Spider-Man's on-screen future hinges on smart studio decisions

Commentary: In order to preserve the beloved character's legacy in film, Sony, Spidey's parent company, should transfer ownership rights back to Marvel Comics.

With the announcement of the 2016 film Captain America: Civil War and Spider-Man playing key role in that graphic storyline, much buzz has gone around about what will become of Spider-Man in terms of his involvement with Marvel and his future films.

Spider-Man has been the face of Marvel Comics since he debuted in the Amazing Fantasy comic anthology in 1962. It doesn’t seem that way now, given The Avengers and the rise of b-grade characters like summer’s box office hit Guardians of the Galaxy. Summer’s box office flop was indeed The Amazing Spider-Man 2. It did not last more than one week atop the box office, while Guardians held the top spot for more than a month.

"Sony should give its rights to Marvel solely because the character deserves that much respect."

With the inconsistent success of Spider-Man, the character’s current parent company, Sony, should give its rights to Marvel solely because the character deserves that much respect as he is the third greatest comic book hero of all time, according to IGN, just behind Batman and Superman.

According to Deadline.com, while the franchise has grown overseas, domestic success has softened. Director Sam Raimi’s first two Spider-Man films were pretty much equal in terms of domestic and international numbers, but Spider-Man 3 (2007) saw its domestic gross peak at 37.8 percent, while its overseas figure hit 62.2 percent. The Amazing Spider-Man (2012) had lower numbers at home, and its sequel continued to sink, ending up below 30 percent -- but climbing to 71.4 percent internationally. Comparatively, Marvel made $2.5 billion in domestic alone even before Guardians.

Spidey’s web needs to get untangled.

Sony has owned the rights to the character since his first cinematic debut in Raimi’s Spider-Man in 2002. The character fell into the “Raimi effect” of trilogies: solid, campy, campier. Just watch the Evil Dead franchise for some reference. Spider-Man 3 was the lowest point of the character’s cinematic history and has left a dark shadow since. It took the studio five years to reboot.

Andrew Garfield brought the humor to Spider-Man that we know and love while interpreting a more 1980s version of Peter Parker: hipper, cooler, but still a nerd juvenile who is isolated. Tobey Maguire represented the traditional Parker from the 1960s but lacked conviction in the role. Making a smart move to go with love interest Gwen Stacy instead of Mary Jane Watson, The Amazing Spider-Man director Marc Webb understood the complications of romance and chemistry especially with his work in (500) Days of Summer. This added to the already relatable hero, and the romance is one of the strongest parts of Webb’s both films.

In 2014, Sony dropped the ball again. The sequel packed too many villains and not enough development for Parker, and the mystery of his parents, the key story to the first one, became expendable.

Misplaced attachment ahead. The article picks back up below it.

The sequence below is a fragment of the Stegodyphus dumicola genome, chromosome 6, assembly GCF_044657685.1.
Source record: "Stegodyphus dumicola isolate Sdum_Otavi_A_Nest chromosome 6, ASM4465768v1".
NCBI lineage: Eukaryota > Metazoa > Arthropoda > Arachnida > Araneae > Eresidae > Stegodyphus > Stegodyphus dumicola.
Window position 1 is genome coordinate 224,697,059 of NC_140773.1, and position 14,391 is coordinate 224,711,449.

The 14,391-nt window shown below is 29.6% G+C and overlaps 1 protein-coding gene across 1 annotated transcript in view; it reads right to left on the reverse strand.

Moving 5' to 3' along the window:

The issue now concerns Sony's plans to bring out a Spider-Man-related film every year. So far, there is a Sinister Six film (a group of Spider-Man’s rouges gallery) that has been announced. Sony also wants to come out with a Venom and Carnage (other villains) film, a Spider-Woman film, and there's a rumor of an Aunt May film. (Are you serious?)

Given, the last one is a rumor, but Sony seems to be going the route of bringing in as much money as they can with these spinoffs since the Spider-Man films did not receive as much praise as they hoped. Sony should learn from the mistakes that 20th Century Fox made with the Wolverine spinoffs of the X-Men franchise.

Marvel does not need spinoffs with their characters because they establish them with great content to work with, such as their storylines and the effect they have in the larger scope of the Marvel Cinematic Universe. Spider-Man is presently confined to the streets of New York City, but he has such a larger role in the Marvel Universe. In comics, he provides the adolescent thought process of the group and gives humor that is much needed in a group filled with older heroes who have more jaded views of hope. Having that juvenile character among, say, Iron Man and Thor is so unique because people his age are usually sidekicks, such as Robin and Bucky Barnes. More than anything, it brings another point of view.

Spider-Man has the largest rouges gallery alongside Batman and The Flash. The under-utilization of Spider-Man’s enemies could be the biggest sin that Sony has committed because it is such a goldmine filled with great stories. The one-dimensional performances of The Lizard and all villains of Spider-Man 3 and The Amazing Spider-Man 2 have tainted it.

Like Spidey’s, the majority of these villains' powers originate with scientific accidents or the misuse of scientific technology, which pushes his already impressive intelligence. But many of them also have been struck with tragedy and they haven’t been interpreted correctly on the silver screen; there's Norman Osborn’s (Green Goblin) campy split personality disorder in Spider-Man and the super quick hints of Maxwell Dillon (Electro) being a “nobody” along with his fixation on Spidey in The Amazing Spider-Man 2. These type of issues need to go to greater depths to care about these characters.

Spider-Man has a cloudy path ahead, and hopefully Sony and Marvel can cut a deal of some kind. Sony has the power but seems to lack the responsibility to deliver consistent quality films of Marvel’s No. 1 guy. Seems they can’t live up to the motto.

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